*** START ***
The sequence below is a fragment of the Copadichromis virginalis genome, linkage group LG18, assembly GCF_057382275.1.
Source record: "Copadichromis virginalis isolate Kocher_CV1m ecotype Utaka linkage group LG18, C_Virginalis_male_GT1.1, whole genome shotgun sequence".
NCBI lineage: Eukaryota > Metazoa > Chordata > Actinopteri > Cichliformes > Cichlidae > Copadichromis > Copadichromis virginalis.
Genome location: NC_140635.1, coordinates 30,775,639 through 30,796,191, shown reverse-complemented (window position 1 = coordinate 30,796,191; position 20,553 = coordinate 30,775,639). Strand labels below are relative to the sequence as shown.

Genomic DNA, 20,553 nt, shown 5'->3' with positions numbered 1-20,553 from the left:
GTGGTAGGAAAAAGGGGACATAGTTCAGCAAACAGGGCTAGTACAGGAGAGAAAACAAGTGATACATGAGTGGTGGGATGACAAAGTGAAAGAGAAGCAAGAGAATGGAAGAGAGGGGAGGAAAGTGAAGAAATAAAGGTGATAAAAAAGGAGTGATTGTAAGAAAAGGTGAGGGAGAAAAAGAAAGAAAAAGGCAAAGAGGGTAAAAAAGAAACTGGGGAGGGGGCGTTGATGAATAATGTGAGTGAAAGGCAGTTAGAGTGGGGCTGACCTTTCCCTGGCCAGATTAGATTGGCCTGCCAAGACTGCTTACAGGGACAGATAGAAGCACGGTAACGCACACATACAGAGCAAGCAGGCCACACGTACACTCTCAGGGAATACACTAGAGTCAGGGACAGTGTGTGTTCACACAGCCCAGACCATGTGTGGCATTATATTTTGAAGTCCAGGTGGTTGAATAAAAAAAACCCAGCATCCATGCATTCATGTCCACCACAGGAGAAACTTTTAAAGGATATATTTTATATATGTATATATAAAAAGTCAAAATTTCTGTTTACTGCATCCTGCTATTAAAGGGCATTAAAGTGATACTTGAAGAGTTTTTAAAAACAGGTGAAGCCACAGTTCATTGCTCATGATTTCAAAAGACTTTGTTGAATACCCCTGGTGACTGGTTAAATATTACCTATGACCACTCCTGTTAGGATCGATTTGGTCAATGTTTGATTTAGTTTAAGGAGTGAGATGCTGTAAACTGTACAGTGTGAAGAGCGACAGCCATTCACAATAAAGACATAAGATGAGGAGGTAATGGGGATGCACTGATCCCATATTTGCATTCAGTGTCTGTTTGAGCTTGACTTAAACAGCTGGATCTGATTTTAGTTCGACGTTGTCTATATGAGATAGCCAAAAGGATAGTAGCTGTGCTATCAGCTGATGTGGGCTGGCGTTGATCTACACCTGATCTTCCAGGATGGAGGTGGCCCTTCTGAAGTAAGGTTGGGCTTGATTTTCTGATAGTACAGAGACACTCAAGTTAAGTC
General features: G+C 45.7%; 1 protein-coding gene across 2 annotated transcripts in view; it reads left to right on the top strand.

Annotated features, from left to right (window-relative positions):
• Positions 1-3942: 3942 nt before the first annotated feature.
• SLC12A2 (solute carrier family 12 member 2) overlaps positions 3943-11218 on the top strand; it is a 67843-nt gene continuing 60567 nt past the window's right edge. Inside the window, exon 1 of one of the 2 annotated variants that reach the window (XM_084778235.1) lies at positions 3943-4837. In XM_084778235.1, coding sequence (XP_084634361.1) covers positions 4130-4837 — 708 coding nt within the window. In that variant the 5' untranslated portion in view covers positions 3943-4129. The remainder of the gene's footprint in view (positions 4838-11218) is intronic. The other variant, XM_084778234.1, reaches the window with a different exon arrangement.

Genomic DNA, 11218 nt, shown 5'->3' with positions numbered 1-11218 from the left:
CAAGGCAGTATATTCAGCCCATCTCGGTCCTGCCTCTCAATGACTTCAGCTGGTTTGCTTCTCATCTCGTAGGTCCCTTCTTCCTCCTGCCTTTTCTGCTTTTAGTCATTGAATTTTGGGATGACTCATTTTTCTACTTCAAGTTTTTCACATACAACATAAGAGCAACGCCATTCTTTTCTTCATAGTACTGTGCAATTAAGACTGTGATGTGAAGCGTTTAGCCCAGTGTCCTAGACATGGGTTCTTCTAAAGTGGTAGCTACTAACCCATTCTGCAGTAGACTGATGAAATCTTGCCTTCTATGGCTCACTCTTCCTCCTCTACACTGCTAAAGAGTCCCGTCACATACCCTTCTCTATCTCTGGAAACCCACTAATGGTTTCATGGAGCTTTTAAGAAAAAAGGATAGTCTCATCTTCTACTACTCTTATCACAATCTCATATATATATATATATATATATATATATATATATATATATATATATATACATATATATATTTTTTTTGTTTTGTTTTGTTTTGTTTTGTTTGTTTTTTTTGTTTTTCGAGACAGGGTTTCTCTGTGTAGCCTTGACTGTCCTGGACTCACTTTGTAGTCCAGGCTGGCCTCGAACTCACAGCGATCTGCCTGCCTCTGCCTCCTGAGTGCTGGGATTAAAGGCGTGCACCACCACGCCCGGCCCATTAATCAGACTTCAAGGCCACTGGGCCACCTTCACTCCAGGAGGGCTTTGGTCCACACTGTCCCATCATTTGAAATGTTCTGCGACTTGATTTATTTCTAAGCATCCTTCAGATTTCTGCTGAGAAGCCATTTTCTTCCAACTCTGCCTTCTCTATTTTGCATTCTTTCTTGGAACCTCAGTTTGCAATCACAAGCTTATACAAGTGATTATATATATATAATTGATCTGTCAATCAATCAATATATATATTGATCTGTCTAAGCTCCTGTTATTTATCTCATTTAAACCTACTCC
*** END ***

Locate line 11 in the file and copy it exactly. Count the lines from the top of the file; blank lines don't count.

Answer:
Genomic DNA, 11218 nt, shown 5'->3' with positions numbered 1-11218 from the left: